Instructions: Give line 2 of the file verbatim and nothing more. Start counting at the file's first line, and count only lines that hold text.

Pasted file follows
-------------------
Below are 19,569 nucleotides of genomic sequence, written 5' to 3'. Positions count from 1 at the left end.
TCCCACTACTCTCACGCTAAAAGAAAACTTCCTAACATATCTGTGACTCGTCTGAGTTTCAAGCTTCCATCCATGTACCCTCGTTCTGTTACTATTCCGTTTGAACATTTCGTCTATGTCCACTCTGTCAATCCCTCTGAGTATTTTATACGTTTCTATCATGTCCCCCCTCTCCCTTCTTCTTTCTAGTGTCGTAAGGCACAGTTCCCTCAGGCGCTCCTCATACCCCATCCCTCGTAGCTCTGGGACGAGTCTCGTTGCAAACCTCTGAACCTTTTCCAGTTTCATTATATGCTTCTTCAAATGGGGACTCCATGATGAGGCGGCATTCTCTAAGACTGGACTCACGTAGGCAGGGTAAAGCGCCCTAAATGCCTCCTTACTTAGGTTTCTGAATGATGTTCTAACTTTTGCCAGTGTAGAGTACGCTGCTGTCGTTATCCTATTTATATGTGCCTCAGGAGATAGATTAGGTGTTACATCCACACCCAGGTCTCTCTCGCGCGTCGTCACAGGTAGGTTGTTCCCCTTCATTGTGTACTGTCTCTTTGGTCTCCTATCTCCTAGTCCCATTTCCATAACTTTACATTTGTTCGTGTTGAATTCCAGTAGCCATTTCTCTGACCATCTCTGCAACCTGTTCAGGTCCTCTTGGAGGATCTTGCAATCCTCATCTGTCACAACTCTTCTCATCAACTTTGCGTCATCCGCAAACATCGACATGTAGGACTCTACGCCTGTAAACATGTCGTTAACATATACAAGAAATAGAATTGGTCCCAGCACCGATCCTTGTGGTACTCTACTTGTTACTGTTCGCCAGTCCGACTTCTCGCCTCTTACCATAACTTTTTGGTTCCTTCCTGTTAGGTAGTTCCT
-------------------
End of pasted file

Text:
TCCCACTACTCTCACGCTAAAAGAAAACTTCCTAACATATCTGTGACTCGTCTGAGTTTCAAGCTTCCATCCATGTACCCTCGTTCTGTTACTATTCCGTTTGAACATTTCGTCTATGTCCACTCTGTCAATCCCTCTGAGTATTTTATACGTTTCTATCATGTCCCCCCTCTCCCTTCTTCTTTCTAGTGTCGTAAGGCACAGTTCCCTCAGGCGCTCCTCATACCCCATCCCTCGTAGCTCTGGGACGAGTCTCGTTGCAAACCTCTGAACCTTTTCCAGTTTCATTATATGCTTCTTCAAATGGGGACTCCATGATGAGGCGGCATTCTCTAAGACTGGACTCACGTAGGCAGGGTAAAGCGCCCTAAATGCCTCCTTACTTAGGTTTCTGAATGATGTTCTAACTTTTGCCAGTGTAGAGTACGCTGCTGTCGTTATCCTATTTATATGTGCCTCAGGAGATAGATTAGGTGTTACATCCACACCCAGGTCTCTCTCGCGCGTCGTCACAGGTAGGTTGTTCCCCTTCATTGTGTACTGTCTCTTTGGTCTCCTATCTCCTAGTCCCATTTCCATAACTTTACATTTGTTCGTGTTGAATTCCAGTAGCCATTTCTCTGACCATCTCTGCAACCTGTTCAGGTCCTCTTGGAGGATCTTGCAATCCTCATCTGTCACAACTCTTCTCATCAACTTTGCGTCATCCGCAAACATCGACATGTAGGACTCTACGCCTGTAAACATGTCGTTAACATATACAAGAAATAGAATTGGTCCCAGCACCGATCCTTGTGGTACTCTACTTGTTACTGTTCGCCAGTCCGACTTCTCGCCTCTTACCATAACTTTTTGGTTCCTTCCTGTTAGGTAGTTCCT